The Chain Bridge by Albert Turak
This artwork is based on a photo of the Szechenyi Bridge in Budapest, Hungary as it was in 1890 (see photo below).
Here is what the artist, Albert Turak, has to say:
The inspiration behind the drawing began when my father left Hungary in 1928 and brought the photo of the bridge with him to Buenos Aires, Argentina. As a young man I fell in love with the architectural details and history of the bridge. In 1950, I had entered a technical school for five years and it was during this time I decided to draw the Chain Bridge. It took me over a year to draw and I completed it in 1953. I gave this drawing to my father as a gift for his 60th birthday. When my father passed away, the drawing was returned to me. After moving to Arizona in 1964, the drawing had been misplaced for a period of time in an old suitcase. It is now hanging in my home office. This drawing has led me to continue the art of landscapes.
Count Istvan Szechenyi ordered the building of a bridge over the Danube in Hungary. Designed by William Clark, it took 10 years to complete. This was the first permanent bridge across the Danube and opened in 1849. However, with the tragic events of WWII, the Chain Bridge was blown up during the German siege of Budapest, leaving no ability to cross the Danube. Reconstruction began in 1947 and was rebuilt in its original form by 1949. The Chain Bridge is still considered to be a Hungarian national symbol and part of the UNESCO World Heritage.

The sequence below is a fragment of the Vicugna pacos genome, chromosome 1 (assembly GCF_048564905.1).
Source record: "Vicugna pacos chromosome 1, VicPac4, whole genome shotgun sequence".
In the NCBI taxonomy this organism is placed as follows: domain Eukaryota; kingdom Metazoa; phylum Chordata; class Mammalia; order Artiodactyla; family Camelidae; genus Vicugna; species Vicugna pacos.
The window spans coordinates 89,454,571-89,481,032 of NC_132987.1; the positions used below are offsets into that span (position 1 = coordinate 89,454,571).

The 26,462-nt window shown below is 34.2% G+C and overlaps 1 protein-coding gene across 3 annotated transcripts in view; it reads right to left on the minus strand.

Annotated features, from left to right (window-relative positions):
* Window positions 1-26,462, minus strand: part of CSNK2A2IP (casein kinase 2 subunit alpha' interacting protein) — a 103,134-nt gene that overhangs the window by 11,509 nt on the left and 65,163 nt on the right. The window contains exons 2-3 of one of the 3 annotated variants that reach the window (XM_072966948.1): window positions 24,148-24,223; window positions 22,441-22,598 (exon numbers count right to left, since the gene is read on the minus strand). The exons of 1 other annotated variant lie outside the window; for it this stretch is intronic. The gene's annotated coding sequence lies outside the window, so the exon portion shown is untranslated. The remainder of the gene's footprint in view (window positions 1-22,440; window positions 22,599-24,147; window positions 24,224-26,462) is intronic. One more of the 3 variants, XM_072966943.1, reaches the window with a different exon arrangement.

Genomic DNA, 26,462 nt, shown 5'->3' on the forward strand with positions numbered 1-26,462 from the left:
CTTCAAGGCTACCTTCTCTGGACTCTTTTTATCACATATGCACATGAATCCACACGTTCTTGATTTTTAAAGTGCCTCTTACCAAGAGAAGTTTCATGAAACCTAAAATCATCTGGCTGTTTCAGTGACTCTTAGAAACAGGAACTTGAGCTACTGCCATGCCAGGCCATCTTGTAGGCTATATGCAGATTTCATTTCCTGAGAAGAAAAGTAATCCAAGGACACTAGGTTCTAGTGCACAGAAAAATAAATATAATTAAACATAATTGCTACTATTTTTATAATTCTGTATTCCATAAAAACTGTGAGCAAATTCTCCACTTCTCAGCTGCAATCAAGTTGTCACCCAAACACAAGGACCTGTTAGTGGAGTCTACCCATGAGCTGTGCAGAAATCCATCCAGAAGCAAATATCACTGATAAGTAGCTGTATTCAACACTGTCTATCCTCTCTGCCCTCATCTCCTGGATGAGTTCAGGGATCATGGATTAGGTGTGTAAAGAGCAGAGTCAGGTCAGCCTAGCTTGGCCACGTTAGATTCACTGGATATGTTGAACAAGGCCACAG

This beautifully detailed drawing with signature of the artist is now available in the form of a reproduction. “Giclee” is a new technique that allows the maximum detail possible in the finest German etching. The original drawing utilizes several types of pencils, black and white ink, as well as tempera. Mr. Turak holds the copyright as he is the creator. The size of the reproduction is 11 x 14 inches.
To order this reproduction at the special introductory price of $68 plus shipping and handling, please email firstname.lastname@example.org or call 1-800-786-7851.
Click here for a fascinating video that portrays some views of Budapest in 1945 and again in 2008.